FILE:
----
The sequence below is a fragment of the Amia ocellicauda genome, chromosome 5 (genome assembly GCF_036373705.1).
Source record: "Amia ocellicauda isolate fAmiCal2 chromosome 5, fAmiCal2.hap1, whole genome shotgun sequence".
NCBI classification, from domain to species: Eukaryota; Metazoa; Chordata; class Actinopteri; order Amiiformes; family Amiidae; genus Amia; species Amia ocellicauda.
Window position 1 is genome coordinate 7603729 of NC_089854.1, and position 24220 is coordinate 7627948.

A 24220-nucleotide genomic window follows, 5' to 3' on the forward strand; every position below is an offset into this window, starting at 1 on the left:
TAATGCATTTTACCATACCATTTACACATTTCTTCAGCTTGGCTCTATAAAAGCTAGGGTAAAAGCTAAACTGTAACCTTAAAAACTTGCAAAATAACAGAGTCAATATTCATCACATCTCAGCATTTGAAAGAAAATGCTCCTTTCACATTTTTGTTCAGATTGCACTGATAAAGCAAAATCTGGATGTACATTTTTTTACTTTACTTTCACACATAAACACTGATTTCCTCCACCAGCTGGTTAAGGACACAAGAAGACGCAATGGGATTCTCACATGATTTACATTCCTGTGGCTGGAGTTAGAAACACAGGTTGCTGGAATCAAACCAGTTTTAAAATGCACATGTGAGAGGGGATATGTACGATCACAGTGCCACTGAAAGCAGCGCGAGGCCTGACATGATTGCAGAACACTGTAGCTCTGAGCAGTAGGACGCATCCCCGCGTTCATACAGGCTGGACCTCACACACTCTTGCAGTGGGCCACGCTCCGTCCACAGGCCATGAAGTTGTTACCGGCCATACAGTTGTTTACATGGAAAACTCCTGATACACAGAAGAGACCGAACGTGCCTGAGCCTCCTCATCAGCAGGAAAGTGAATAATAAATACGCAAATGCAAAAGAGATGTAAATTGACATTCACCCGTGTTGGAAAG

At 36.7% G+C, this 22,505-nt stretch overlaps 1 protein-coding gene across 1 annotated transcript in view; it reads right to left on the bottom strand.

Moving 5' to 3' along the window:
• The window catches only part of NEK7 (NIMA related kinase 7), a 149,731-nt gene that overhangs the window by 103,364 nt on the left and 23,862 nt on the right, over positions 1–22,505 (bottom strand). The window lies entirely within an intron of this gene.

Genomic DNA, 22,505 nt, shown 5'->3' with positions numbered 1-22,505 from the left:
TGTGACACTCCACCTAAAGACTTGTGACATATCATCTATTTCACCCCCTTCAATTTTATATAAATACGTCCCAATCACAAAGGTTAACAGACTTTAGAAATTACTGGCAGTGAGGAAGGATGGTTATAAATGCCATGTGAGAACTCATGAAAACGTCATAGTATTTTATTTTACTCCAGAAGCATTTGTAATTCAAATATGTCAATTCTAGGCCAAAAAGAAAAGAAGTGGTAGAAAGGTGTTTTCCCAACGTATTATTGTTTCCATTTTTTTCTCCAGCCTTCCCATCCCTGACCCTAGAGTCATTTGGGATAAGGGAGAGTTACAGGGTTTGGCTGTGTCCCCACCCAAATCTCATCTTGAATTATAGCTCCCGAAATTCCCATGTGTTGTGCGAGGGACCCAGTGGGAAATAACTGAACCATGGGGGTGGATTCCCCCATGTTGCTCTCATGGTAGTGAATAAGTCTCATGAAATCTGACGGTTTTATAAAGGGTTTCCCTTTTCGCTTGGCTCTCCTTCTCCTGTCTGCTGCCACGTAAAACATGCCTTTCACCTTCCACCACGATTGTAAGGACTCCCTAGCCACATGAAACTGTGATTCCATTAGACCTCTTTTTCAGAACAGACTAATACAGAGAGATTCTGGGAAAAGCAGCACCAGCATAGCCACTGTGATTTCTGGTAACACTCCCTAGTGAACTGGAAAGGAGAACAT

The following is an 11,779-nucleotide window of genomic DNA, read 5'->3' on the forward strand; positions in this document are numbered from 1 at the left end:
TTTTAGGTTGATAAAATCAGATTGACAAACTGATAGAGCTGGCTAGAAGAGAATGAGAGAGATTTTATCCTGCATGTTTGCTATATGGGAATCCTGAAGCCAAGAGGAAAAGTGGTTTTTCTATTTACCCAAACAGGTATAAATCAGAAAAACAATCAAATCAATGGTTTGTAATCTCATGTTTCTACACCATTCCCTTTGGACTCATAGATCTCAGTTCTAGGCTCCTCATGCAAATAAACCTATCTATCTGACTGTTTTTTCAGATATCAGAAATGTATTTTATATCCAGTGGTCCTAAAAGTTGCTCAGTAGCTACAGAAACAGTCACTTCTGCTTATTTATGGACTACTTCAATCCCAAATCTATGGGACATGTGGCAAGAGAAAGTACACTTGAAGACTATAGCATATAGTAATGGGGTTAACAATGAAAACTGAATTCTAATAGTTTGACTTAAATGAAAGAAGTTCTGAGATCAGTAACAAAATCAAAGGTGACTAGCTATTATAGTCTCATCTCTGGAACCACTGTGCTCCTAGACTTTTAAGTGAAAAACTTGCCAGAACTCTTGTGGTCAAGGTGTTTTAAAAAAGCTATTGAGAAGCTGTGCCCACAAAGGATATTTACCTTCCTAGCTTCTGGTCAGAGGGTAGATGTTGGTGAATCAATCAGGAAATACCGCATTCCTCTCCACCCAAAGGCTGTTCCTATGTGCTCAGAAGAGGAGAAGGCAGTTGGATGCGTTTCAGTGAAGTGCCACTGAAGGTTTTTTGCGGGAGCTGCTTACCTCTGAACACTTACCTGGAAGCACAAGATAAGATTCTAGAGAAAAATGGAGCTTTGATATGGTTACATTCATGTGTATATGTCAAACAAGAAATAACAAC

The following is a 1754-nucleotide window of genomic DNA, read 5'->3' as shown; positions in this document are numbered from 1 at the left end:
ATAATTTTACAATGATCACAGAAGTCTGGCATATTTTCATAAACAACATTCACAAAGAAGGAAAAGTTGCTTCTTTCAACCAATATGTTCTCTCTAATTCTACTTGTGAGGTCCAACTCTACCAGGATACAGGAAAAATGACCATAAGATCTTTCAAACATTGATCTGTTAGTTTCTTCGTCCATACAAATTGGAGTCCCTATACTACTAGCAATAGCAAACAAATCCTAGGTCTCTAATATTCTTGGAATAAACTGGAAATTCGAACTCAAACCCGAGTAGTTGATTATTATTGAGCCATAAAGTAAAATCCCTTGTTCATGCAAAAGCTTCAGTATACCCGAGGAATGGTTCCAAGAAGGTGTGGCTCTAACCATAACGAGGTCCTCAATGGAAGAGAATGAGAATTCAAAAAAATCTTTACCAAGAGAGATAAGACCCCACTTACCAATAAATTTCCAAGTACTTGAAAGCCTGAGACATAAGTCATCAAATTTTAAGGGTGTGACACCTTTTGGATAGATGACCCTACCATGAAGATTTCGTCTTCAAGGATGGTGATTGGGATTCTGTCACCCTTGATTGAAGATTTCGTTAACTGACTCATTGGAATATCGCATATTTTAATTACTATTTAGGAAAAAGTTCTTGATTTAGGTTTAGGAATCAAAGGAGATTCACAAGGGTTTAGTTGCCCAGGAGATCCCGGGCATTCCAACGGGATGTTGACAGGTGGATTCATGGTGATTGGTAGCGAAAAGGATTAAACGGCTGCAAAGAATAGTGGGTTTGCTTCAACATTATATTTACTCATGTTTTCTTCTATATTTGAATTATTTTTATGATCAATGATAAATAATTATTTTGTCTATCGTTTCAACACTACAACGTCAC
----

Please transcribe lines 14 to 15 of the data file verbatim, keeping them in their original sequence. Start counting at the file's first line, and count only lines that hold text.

The following is a 1754-nucleotide window of genomic DNA, read 5'->3' as shown; positions in this document are numbered from 1 at the left end:
ATAATTTTACAATGATCACAGAAGTCTGGCATATTTTCATAAACAACATTCACAAAGAAGGAAAAGTTGCTTCTTTCAACCAATATGTTCTCTCTAATTCTACTTGTGAGGTCCAACTCTACCAGGATACAGGAAAAATGACCATAAGATCTTTCAAACATTGATCTGTTAGTTTCTTCGTCCATACAAATTGGAGTCCCTATACTACTAGCAATAGCAAACAAATCCTAGGTCTCTAATATTCTTGGAATAAACTGGAAATTCGAACTCAAACCCGAGTAGTTGATTATTATTGAGCCATAAAGTAAAATCCCTTGTTCATGCAAAAGCTTCAGTATACCCGAGGAATGGTTCCAAGAAGGTGTGGCTCTAACCATAACGAGGTCCTCAATGGAAGAGAATGAGAATTCAAAAAAATCTTTACCAAGAGAGATAAGACCCCACTTACCAATAAATTTCCAAGTACTTGAAAGCCTGAGACATAAGTCATCAAATTTTAAGGGTGTGACACCTTTTGGATAGATGACCCTACCATGAAGATTTCGTCTTCAAGGATGGTGATTGGGATTCTGTCACCCTTGATTGAAGATTTCGTTAACTGACTCATTGGAATATCGCATATTTTAATTACTATTTAGGAAAAAGTTCTTGATTTAGGTTTAGGAATCAAAGGAGATTCACAAGGGTTTAGTTGCCCAGGAGATCCCGGGCATTCCAACGGGATGTTGACAGGTGGATTCATGGTGATTGGTAGCGAAAAGGATTAAACGGCTGCAAAGAATAGTGGGTTTGCTTCAACATTATATTTACTCATGTTTTCTTCTATATTTGAATTATTTTTATGATCAATGATAAATAATTATTTTGTCTATCGTTTCAACACTACAACGTCAC